What needs to be done to achieve greenhouse gas reduction targets by 2020? Since the beginning of Industrial Revolution, concentrations of carbon dioxide, methane, and nitrous oxide have all risen dramatically because of human activities. Fossil fuel combustion, land-use change, increasingly intensive agriculture, and an expanding global human population are the primary causes for these increases. Other greenhouse gases found in our planet's atmosphere include water vapor and ozone. Carbon dioxide is released into the atmosphere by the burning of solid waste, wood and wood products, and fossil fuels (oil, natural gas, and coal). Nitrous oxide emissions occur during various agricultural and industrial processes, and when solid waste or fossil fuels are burned. Methane is emitted when organic waste decomposes, whether in landfills or in connection with livestock farming. Methane emissions also occur during the production and transport of fossil fuels. The Properties of Greenhouse Gases
Greenhouse gases vary in their ability to absorb and hold heat in the atmosphere, a phenomenon known as the "greenhouse effect." HFCs and PFCs are the most heat-absorbent, but there are also wide differences between naturally occurring gases. 'F-gases' are man-made gases that included chlorofluoracarbons (CFCs), hydrofluorocarbons (HFCs) and sulphur hexafluoride (SF6). They are used as refrigerants, propellants and in electronics manufacture, but are highly persistent in the Earth's atmosphere. They are typically thousands of times more potent as greenhouse gases than carbon dioxide. While reductions in the use of CFCs have been underway in Western Nations for over twenty years, these chemicals are still used in some developing countries. The Montreal Protocol, the international agreement that phases out ozone-depleting substances, requires the end of chlorodifluoromethane production by 2020 in developed countries and 2030 in developing countries. CFCs have been gradually phased out in most nations and replaced by hydrofluorocarbons (HFCs) which avoid ozone depletion problems, but are still very potent greenhouse gases. The Kyoto Protocol aims to reduce emissions of these HFCs by tighter controls and the use of new alternatives such as using butane or propane as the coolant in refrigerators rather than HFCs. While many developed nations have had carbon emission reduction programs underway for several years, often as part of the United Nations Framework Convention on Climate Change and its 'Kyoto Protocol', their combined emissions have continued to increase. In the coming decades, growth in carbon emissions is likely to be dominated by emissions from developing and transition economies like China and India. From a technological standpoint, the most straightforward methods of greenhouse gas mitigation are through increased energy efficiency, in production and/or use. Carbon Capture and Storage technologies have been touted as a way to continue fossil fuel based energy generation while reducing emissions of carbon dioxide to the atmosphere. On methane emissions reduction, there is promising research in ruminant feeds, which is leading to per capita cutbacks in animal methane output. In the case of rice farming, changes in land management and crop varieties also hold significant potential. Prior to the industrial revolution, concentrations were fairly stable at 280ppm. Today, they are around 370ppm, an increase of well over 30 percent. purchase energy-efficient lightbulbs; lower the temperature on your water heater and take shorter showers; and raise the temperature in your refrigerator or open the door less often. When purchasing new appliances, choose more efficient models by taking Energy Star ratings into account.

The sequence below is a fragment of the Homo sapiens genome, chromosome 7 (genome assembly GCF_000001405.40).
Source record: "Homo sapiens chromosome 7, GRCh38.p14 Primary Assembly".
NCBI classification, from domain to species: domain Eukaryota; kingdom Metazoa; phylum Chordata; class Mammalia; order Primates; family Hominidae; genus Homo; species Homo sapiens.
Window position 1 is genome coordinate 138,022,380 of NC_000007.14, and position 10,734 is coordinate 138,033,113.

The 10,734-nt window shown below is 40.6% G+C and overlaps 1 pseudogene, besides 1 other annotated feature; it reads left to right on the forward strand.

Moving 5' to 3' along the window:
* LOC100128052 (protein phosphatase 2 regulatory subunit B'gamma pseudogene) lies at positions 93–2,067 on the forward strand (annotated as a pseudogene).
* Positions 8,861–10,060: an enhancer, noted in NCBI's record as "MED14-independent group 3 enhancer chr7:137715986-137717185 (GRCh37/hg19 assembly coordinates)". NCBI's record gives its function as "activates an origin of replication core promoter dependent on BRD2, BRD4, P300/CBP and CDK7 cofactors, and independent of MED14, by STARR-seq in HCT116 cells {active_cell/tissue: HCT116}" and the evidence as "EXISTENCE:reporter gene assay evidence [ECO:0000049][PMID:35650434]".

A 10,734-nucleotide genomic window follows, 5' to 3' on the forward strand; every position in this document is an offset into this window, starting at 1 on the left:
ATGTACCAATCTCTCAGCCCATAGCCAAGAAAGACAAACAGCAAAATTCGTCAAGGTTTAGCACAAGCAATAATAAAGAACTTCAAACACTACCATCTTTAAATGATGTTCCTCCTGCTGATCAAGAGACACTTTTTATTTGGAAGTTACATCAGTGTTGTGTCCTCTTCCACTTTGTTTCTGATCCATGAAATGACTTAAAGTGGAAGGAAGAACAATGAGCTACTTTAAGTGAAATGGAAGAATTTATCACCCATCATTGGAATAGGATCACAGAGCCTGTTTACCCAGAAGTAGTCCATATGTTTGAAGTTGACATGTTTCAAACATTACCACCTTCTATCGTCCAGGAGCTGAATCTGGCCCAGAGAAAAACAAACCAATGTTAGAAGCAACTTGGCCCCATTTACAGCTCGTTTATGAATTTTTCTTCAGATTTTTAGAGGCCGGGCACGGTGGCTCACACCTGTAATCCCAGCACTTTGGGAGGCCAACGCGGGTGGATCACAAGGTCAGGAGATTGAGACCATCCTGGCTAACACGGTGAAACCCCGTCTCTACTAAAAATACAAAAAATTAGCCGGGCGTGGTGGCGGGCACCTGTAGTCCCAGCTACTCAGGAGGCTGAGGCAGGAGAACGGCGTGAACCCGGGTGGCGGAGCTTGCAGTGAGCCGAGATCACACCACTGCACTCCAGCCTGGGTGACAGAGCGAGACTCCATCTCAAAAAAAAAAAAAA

Currently, concentrations are 383 ppm and rising at a rate of about 2 ppm a year, a rate that has been rising and is expected to continue doing so. Burning fossil fuels such as natural gas, coal, oil and gasoline...
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